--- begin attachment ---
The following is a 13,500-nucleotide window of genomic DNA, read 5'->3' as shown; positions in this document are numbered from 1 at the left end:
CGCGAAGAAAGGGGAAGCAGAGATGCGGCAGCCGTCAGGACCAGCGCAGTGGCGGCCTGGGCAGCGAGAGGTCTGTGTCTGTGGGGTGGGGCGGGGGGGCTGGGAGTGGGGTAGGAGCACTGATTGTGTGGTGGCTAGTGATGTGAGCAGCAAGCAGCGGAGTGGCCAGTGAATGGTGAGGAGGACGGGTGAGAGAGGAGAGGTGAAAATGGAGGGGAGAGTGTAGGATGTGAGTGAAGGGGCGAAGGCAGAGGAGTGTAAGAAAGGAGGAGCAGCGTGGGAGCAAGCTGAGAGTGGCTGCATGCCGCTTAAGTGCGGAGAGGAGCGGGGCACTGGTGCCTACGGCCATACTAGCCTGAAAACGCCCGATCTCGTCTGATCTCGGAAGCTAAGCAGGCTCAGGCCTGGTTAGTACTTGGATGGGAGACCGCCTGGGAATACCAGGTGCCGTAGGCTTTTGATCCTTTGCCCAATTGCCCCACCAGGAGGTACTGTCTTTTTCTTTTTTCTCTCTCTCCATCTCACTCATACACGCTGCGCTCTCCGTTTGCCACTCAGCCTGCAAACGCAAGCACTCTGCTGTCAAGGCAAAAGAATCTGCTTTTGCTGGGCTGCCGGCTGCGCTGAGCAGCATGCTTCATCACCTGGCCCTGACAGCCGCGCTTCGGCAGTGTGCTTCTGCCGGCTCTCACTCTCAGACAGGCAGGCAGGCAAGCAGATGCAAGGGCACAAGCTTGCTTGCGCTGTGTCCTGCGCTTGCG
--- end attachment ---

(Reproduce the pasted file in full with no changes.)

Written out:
The following is a 13,500-nucleotide window of genomic DNA, read 5'->3' as shown; positions in this document are numbered from 1 at the left end:
CGCGAAGAAAGGGGAAGCAGAGATGCGGCAGCCGTCAGGACCAGCGCAGTGGCGGCCTGGGCAGCGAGAGGTCTGTGTCTGTGGGGTGGGGCGGGGGGGCTGGGAGTGGGGTAGGAGCACTGATTGTGTGGTGGCTAGTGATGTGAGCAGCAAGCAGCGGAGTGGCCAGTGAATGGTGAGGAGGACGGGTGAGAGAGGAGAGGTGAAAATGGAGGGGAGAGTGTAGGATGTGAGTGAAGGGGCGAAGGCAGAGGAGTGTAAGAAAGGAGGAGCAGCGTGGGAGCAAGCTGAGAGTGGCTGCATGCCGCTTAAGTGCGGAGAGGAGCGGGGCACTGGTGCCTACGGCCATACTAGCCTGAAAACGCCCGATCTCGTCTGATCTCGGAAGCTAAGCAGGCTCAGGCCTGGTTAGTACTTGGATGGGAGACCGCCTGGGAATACCAGGTGCCGTAGGCTTTTGATCCTTTGCCCAATTGCCCCACCAGGAGGTACTGTCTTTTTCTTTTTTCTCTCTCTCCATCTCACTCATACACGCTGCGCTCTCCGTTTGCCACTCAGCCTGCAAACGCAAGCACTCTGCTGTCAAGGCAAAAGAATCTGCTTTTGCTGGGCTGCCGGCTGCGCTGAGCAGCATGCTTCATCACCTGGCCCTGACAGCCGCGCTTCGGCAGTGTGCTTCTGCCGGCTCTCACTCTCAGACAGGCAGGCAGGCAAGCAGATGCAAGGGCACAAGCTTGCTTGCGCTGTGTCCTGCGCTTGCG